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  • All money is in NZD, all calculations done Weekly. Linked house is just example.
  • House in North Shore, Auckland, New Zealand. $600K
  • 30 year Mortgage with ASB, 430K loaned at 5.75% variable, (170K down)

Loan repayment figures:

Repayment required: $750
Proportion in interest: $475 :  ($430,000 x (0.0575/52))
Proportion in principal: $275 : (total-interest)

Incoming rent figures: (estimate)

Gross rent: $600 (Caters a bit of down-time)
net rent after tax: $450

Other figures:

$130 implicit revenue, from $475 interest, tax deductible.

Final calculations to show benefit in my favour (of making this decision)

$750 total, to be paid.
+$50 (estimate of home-owner related costs)
-$450 net rent
-$130 implicit revenue from interest tax deduct 475 (27% of 475)
-$200 rent I would have paid, if was renting somewhere else
-$275 proportion of payment that is principal (my money anyway)

=-$255. (I.E $255 per week to be benefited from buying this house)
  • 1
    Are you sure your mortgage compounds weekly? I can see why you did the calculations the way you did, (and my wife is a Kiwi... I thought most loans over there are fortnightly.) Increasing the compounding to be more frequent makes you pay more interest. I would also really avoid getting into an adjustable mortgage right now if you can at all avoid it. – THEAO Sep 14 '13 at 8:13
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    You show incoming rent, but also rent you 'would have' paid. So is this house for you to live in, or a rental? Is there property tax? And - not sure what the $50 is, but a house can easily cost up to 1%/yr in maintenance over time. Not every year, not when brand new, but some years in, it gets to that level. $4000/yr might be right for this house. – JoeTaxpayer Sep 14 '13 at 13:49
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    Don't the payments of $750 per week reduce the principal owed at all? Your second weekly payment should have slightly less of interest (because the principal has reduced by $275) and slightly more of principal paid off, no? The lower interest reduces the tax benefit too. Also, why is it a 30-year mortgage since you will be paying it off in about 17.5 years as discussed in a different question of yours? Will the bank still have a death-grip on the property during the 12.5 years after the loan has been fully paid off? – Dilip Sarwate Sep 14 '13 at 21:15
  • Looks like what we found some big flaws, this is great!. Ok yes, 1. Yes, it compounds weekly, so I should have calculated it fortnightly, so that's one mistake! 2. It's a rental, but I will live in it as well, so will fill 3 rooms, and live in 1. 3. I'm not sure if there's property tax or not, I don't believe there is!. The $50 was an estimate, wow 1%, ok thank you, that is a bit of a scary amount! 4. On the ASB calculator, I typed in 30 years, & it gave me this amount, so I just assumed it would take 30 years. Maybe their online calculator is wrong? – Baconbeastnz Sep 15 '13 at 3:04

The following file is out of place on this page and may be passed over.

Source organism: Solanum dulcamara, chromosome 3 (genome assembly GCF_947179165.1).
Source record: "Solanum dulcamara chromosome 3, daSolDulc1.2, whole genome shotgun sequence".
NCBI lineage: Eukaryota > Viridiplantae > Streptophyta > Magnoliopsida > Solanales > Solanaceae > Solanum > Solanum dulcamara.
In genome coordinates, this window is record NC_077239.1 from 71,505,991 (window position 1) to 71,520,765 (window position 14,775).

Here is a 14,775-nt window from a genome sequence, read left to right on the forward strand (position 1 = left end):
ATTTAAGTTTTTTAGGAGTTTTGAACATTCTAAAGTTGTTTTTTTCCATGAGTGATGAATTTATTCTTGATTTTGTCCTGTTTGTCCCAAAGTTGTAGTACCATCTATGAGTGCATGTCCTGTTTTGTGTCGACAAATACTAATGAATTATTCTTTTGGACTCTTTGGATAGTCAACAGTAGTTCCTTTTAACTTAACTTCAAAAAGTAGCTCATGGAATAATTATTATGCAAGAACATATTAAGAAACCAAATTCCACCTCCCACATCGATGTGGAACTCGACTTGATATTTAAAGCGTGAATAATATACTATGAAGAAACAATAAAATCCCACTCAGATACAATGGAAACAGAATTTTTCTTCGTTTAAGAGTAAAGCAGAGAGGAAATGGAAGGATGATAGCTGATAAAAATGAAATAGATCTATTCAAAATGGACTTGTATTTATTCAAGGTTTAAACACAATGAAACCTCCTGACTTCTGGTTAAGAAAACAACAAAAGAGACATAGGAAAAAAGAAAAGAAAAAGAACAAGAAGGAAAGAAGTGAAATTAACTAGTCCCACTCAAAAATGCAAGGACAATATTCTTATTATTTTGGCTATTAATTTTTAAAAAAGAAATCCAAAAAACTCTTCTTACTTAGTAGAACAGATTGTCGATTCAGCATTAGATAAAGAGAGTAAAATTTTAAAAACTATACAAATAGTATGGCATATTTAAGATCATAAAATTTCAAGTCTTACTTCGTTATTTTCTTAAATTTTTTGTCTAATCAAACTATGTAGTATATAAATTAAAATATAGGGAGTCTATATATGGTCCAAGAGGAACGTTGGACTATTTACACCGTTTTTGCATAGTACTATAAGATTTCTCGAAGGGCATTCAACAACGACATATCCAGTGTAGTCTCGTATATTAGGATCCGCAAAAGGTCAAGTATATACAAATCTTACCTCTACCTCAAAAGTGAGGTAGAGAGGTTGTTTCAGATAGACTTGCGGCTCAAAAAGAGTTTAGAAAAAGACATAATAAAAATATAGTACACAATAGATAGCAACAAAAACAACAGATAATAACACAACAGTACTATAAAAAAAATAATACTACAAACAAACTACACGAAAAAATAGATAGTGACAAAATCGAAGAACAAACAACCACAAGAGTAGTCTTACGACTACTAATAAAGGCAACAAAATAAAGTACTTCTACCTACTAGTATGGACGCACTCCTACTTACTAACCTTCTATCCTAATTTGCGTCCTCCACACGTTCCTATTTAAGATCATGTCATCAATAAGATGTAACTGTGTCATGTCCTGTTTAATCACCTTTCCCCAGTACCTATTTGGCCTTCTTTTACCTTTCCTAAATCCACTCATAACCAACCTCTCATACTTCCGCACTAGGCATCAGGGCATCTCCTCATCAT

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As a rental, this is not an ideal set of numbers. You manage to show a $255 'gain' but $275 is from payment to principal. So, from the start, you're out $20/wk.

This ignores the $170K down payment, which has an opportunity cost, however you calculate it. You can assign the same rate as the mortgage, and it's nearly $10K/yr. Or the rate you feel your choice of stock market or alternate investment would rise. Either way, you can't ignore this money.

Your mortgage rate isn't fixed. A 1% rise and it would jump to $1663 ($842/week)

Ideally, a rental property is cash positive without counting principal paydown or even the tax refund. It's a risky proposition to buy and count on everything going right. I didn't mean to scare you off with "1%" but you should research the costs of repair and maintenance. Last year my Heat/AC system needed replacement. US$10K. This year, it's time to paint, and replace rotting trim, $7000.

In the US we have property tax that can range from 1-2% of the house value. If you don't have this tax, that's great, just please confirm this.

  • 2
    +1 You might want to tell the OP about depreciation of rental property too as something to take into account. – Dilip Sarwate Sep 15 '13 at 14:36
  • @DilipSarwate - OP is in New Zealand. I'm lucky they use the same numbers system, and mortgage amortization is pretty universal. Although - a search ird.govt.nz/income-tax-individual/different-income-taxed/… mentions depreciation. So yes, we just mentioned it. I might edit my response as well. Thanks, as always. – JoeTaxpayer Sep 15 '13 at 16:28

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